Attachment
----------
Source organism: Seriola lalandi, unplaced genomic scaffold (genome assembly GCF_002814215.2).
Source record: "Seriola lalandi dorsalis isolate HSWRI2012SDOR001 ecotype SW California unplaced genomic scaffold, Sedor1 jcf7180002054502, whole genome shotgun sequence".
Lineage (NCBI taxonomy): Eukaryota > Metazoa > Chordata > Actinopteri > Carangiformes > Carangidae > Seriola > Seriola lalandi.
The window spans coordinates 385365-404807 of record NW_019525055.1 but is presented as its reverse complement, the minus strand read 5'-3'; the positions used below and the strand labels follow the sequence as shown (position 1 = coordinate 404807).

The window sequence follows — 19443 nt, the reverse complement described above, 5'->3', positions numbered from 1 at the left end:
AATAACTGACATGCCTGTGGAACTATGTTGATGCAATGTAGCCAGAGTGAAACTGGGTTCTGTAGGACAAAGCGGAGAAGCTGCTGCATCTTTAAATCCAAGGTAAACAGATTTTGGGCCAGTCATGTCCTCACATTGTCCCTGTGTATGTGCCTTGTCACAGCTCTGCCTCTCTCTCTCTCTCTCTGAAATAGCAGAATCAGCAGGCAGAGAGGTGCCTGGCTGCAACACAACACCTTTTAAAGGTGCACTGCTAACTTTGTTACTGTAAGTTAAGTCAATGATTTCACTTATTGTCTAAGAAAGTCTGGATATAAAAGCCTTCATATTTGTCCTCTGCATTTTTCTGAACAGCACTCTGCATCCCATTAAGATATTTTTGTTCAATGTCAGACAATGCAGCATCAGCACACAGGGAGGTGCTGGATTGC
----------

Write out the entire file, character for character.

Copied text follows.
Source organism: Seriola lalandi, unplaced genomic scaffold (genome assembly GCF_002814215.2).
Source record: "Seriola lalandi dorsalis isolate HSWRI2012SDOR001 ecotype SW California unplaced genomic scaffold, Sedor1 jcf7180002054502, whole genome shotgun sequence".
Lineage (NCBI taxonomy): Eukaryota > Metazoa > Chordata > Actinopteri > Carangiformes > Carangidae > Seriola > Seriola lalandi.
The window spans coordinates 385365-404807 of record NW_019525055.1 but is presented as its reverse complement, the minus strand read 5'-3'; the positions used below and the strand labels follow the sequence as shown (position 1 = coordinate 404807).

The window sequence follows — 19443 nt, the reverse complement described above, 5'->3', positions numbered from 1 at the left end:
AATAACTGACATGCCTGTGGAACTATGTTGATGCAATGTAGCCAGAGTGAAACTGGGTTCTGTAGGACAAAGCGGAGAAGCTGCTGCATCTTTAAATCCAAGGTAAACAGATTTTGGGCCAGTCATGTCCTCACATTGTCCCTGTGTATGTGCCTTGTCACAGCTCTGCCTCTCTCTCTCTCTCTCTGAAATAGCAGAATCAGCAGGCAGAGAGGTGCCTGGCTGCAACACAACACCTTTTAAAGGTGCACTGCTAACTTTGTTACTGTAAGTTAAGTCAATGATTTCACTTATTGTCTAAGAAAGTCTGGATATAAAAGCCTTCATATTTGTCCTCTGCATTTTTCTGAACAGCACTCTGCATCCCATTAAGATATTTTTGTTCAATGTCAGACAATGCAGCATCAGCACACAGGGAGGTGCTGGATTGC